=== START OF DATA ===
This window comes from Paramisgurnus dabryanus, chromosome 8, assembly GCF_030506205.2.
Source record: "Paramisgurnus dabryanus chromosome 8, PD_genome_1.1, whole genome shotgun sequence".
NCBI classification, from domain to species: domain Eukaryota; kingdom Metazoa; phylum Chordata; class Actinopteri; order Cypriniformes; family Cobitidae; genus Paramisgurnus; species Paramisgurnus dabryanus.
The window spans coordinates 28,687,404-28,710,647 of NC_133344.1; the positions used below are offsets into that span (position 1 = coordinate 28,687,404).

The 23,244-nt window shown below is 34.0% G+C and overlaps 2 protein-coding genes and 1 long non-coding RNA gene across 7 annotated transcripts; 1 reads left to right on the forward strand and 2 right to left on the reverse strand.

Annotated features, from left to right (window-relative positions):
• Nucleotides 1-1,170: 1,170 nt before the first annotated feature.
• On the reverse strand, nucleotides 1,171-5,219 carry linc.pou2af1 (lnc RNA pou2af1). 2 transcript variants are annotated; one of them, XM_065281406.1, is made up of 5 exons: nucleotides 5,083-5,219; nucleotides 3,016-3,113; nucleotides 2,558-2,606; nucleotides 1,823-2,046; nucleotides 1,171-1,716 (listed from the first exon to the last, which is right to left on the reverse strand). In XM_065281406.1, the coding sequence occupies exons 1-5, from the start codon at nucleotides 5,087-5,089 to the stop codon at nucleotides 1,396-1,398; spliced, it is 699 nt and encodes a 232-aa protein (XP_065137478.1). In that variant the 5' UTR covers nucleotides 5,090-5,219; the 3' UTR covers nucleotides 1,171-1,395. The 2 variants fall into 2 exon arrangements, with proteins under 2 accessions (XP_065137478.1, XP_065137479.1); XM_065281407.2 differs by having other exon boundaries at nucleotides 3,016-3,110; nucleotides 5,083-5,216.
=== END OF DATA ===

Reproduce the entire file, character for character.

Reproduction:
This window comes from Paramisgurnus dabryanus, chromosome 8, assembly GCF_030506205.2.
Source record: "Paramisgurnus dabryanus chromosome 8, PD_genome_1.1, whole genome shotgun sequence".
NCBI classification, from domain to species: domain Eukaryota; kingdom Metazoa; phylum Chordata; class Actinopteri; order Cypriniformes; family Cobitidae; genus Paramisgurnus; species Paramisgurnus dabryanus.
The window spans coordinates 28,687,404-28,710,647 of NC_133344.1; the positions used below are offsets into that span (position 1 = coordinate 28,687,404).

The 23,244-nt window shown below is 34.0% G+C and overlaps 2 protein-coding genes and 1 long non-coding RNA gene across 7 annotated transcripts; 1 reads left to right on the forward strand and 2 right to left on the reverse strand.

Annotated features, from left to right (window-relative positions):
• Nucleotides 1-1,170: 1,170 nt before the first annotated feature.
• On the reverse strand, nucleotides 1,171-5,219 carry linc.pou2af1 (lnc RNA pou2af1). 2 transcript variants are annotated; one of them, XM_065281406.1, is made up of 5 exons: nucleotides 5,083-5,219; nucleotides 3,016-3,113; nucleotides 2,558-2,606; nucleotides 1,823-2,046; nucleotides 1,171-1,716 (listed from the first exon to the last, which is right to left on the reverse strand). In XM_065281406.1, the coding sequence occupies exons 1-5, from the start codon at nucleotides 5,087-5,089 to the stop codon at nucleotides 1,396-1,398; spliced, it is 699 nt and encodes a 232-aa protein (XP_065137478.1). In that variant the 5' UTR covers nucleotides 5,090-5,219; the 3' UTR covers nucleotides 1,171-1,395. The 2 variants fall into 2 exon arrangements, with proteins under 2 accessions (XP_065137478.1, XP_065137479.1); XM_065281407.2 differs by having other exon boundaries at nucleotides 3,016-3,110; nucleotides 5,083-5,216.